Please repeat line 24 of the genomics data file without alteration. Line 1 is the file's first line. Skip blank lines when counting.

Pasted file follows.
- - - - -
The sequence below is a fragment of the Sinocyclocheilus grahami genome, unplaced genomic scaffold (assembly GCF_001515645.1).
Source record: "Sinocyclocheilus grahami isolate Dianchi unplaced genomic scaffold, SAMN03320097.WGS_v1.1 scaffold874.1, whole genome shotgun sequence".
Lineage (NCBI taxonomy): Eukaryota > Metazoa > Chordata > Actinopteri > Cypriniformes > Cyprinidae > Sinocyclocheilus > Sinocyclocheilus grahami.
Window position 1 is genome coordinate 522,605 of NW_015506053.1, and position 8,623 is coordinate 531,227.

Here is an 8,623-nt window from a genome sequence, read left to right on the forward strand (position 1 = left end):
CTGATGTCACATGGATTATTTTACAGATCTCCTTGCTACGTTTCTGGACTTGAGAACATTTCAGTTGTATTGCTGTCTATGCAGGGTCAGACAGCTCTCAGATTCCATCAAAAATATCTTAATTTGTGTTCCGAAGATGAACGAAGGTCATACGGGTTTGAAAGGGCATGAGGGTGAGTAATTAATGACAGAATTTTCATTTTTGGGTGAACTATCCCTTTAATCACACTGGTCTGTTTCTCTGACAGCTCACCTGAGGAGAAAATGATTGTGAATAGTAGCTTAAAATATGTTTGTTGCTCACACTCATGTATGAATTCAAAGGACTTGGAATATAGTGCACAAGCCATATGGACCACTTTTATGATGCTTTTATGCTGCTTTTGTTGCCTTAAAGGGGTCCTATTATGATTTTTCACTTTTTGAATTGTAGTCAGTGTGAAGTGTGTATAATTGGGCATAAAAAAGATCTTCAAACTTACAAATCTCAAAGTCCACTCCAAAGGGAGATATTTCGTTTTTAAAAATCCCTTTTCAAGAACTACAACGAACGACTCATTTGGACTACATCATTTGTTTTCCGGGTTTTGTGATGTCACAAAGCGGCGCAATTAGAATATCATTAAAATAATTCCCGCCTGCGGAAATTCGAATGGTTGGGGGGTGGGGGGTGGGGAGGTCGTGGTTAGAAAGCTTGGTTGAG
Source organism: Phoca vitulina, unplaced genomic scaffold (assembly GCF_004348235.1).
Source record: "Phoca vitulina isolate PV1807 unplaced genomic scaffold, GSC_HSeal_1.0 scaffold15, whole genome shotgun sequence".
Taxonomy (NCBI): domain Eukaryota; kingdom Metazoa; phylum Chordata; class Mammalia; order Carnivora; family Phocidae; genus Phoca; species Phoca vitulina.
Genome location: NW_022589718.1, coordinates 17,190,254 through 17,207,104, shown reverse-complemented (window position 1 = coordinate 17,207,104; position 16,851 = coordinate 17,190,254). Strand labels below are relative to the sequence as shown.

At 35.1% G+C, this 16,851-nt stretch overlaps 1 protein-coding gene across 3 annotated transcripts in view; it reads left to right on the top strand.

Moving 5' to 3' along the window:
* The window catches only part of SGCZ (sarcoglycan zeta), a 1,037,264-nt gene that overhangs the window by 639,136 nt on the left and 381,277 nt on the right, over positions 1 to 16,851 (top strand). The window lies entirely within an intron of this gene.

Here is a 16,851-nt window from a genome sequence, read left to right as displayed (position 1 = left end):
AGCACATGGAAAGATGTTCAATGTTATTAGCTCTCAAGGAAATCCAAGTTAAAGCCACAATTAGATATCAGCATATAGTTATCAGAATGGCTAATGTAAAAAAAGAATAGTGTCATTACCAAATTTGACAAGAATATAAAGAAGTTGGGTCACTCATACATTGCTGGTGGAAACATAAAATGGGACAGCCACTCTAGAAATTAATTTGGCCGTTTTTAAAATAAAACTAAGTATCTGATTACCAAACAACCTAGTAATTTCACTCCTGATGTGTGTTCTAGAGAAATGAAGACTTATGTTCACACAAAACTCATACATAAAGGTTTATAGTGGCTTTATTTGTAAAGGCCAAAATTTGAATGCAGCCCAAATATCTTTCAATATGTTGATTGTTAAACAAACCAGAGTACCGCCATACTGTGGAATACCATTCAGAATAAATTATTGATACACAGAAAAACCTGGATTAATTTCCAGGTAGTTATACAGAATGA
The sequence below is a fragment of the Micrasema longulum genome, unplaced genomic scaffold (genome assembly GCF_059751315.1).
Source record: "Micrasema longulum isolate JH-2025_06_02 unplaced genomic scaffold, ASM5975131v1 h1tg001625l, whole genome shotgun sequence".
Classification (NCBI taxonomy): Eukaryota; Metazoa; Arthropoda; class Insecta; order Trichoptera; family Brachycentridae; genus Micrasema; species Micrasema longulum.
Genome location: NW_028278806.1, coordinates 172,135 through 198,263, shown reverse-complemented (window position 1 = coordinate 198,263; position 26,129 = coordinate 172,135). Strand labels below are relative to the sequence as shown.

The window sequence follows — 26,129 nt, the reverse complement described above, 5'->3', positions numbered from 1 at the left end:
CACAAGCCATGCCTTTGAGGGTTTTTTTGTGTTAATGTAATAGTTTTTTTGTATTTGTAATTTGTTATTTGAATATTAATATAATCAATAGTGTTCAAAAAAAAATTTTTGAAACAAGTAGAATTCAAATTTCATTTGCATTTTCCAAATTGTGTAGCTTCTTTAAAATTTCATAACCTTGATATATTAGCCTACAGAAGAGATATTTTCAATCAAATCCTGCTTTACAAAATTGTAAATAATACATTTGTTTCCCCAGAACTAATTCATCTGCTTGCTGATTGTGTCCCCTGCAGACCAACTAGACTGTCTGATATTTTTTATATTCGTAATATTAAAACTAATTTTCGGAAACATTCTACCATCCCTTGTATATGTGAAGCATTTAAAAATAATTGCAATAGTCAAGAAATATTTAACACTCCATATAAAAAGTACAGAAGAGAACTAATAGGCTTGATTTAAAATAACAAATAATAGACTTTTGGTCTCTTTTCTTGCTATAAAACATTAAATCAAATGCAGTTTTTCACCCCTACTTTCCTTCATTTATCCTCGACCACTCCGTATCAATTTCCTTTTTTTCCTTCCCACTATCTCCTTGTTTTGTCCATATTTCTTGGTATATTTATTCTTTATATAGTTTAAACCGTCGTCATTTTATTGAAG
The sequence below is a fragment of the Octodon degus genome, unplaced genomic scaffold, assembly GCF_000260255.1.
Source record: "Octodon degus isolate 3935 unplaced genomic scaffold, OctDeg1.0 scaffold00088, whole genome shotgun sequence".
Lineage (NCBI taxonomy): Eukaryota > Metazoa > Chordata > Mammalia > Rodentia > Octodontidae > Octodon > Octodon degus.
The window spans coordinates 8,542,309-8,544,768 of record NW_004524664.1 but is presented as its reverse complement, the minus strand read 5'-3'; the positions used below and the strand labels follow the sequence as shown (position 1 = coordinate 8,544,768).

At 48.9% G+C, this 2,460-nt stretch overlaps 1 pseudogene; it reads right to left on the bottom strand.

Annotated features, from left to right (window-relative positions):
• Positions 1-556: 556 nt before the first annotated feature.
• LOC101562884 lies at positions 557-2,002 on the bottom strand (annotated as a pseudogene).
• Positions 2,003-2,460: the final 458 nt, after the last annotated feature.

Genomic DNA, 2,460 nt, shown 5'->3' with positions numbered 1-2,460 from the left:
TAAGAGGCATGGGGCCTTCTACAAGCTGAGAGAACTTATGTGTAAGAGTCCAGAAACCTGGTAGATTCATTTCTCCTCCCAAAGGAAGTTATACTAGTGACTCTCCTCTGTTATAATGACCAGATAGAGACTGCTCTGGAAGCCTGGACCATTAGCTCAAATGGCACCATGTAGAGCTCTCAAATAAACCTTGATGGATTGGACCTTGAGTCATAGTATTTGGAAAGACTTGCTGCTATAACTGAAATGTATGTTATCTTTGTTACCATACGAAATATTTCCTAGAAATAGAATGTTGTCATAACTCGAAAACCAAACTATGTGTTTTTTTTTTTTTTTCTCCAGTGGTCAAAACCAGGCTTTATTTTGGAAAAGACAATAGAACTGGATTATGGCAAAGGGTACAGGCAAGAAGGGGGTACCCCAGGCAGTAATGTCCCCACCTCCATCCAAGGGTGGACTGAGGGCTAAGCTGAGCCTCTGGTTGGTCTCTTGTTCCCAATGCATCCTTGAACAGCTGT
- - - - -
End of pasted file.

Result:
Lineage (NCBI taxonomy): Eukaryota > Metazoa > Chordata > Mammalia > Rodentia > Octodontidae > Octodon > Octodon degus.